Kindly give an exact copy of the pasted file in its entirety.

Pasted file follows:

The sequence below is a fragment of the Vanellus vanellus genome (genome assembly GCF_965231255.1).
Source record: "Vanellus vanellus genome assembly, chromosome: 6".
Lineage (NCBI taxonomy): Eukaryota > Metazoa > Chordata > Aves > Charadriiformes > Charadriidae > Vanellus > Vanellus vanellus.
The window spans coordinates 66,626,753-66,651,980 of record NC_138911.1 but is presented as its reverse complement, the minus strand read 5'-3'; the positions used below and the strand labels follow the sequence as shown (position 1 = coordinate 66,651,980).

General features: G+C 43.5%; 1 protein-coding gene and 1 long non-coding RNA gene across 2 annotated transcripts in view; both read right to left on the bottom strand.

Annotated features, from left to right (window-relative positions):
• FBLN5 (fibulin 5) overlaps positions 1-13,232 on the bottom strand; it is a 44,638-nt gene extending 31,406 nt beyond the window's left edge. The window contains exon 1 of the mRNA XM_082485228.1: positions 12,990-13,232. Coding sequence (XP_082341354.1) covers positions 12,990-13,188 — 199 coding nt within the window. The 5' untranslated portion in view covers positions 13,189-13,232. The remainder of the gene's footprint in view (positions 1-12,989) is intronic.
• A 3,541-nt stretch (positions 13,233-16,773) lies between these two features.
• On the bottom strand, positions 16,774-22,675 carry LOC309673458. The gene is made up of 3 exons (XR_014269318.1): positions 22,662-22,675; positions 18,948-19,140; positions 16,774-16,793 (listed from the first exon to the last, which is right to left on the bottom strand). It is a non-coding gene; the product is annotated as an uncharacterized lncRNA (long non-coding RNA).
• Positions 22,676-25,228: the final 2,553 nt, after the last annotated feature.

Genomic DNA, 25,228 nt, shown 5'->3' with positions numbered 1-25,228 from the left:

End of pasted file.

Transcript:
The sequence below is a fragment of the Vanellus vanellus genome (genome assembly GCF_965231255.1).
Source record: "Vanellus vanellus genome assembly, chromosome: 6".
Lineage (NCBI taxonomy): Eukaryota > Metazoa > Chordata > Aves > Charadriiformes > Charadriidae > Vanellus > Vanellus vanellus.
The window spans coordinates 66,626,753-66,651,980 of record NC_138911.1 but is presented as its reverse complement, the minus strand read 5'-3'; the positions used below and the strand labels follow the sequence as shown (position 1 = coordinate 66,651,980).

General features: G+C 43.5%; 1 protein-coding gene and 1 long non-coding RNA gene across 2 annotated transcripts in view; both read right to left on the bottom strand.

Annotated features, from left to right (window-relative positions):
• FBLN5 (fibulin 5) overlaps positions 1-13,232 on the bottom strand; it is a 44,638-nt gene extending 31,406 nt beyond the window's left edge. The window contains exon 1 of the mRNA XM_082485228.1: positions 12,990-13,232. Coding sequence (XP_082341354.1) covers positions 12,990-13,188 — 199 coding nt within the window. The 5' untranslated portion in view covers positions 13,189-13,232. The remainder of the gene's footprint in view (positions 1-12,989) is intronic.
• A 3,541-nt stretch (positions 13,233-16,773) lies between these two features.
• On the bottom strand, positions 16,774-22,675 carry LOC309673458. The gene is made up of 3 exons (XR_014269318.1): positions 22,662-22,675; positions 18,948-19,140; positions 16,774-16,793 (listed from the first exon to the last, which is right to left on the bottom strand). It is a non-coding gene; the product is annotated as an uncharacterized lncRNA (long non-coding RNA).
• Positions 22,676-25,228: the final 2,553 nt, after the last annotated feature.

Genomic DNA, 25,228 nt, shown 5'->3' with positions numbered 1-25,228 from the left: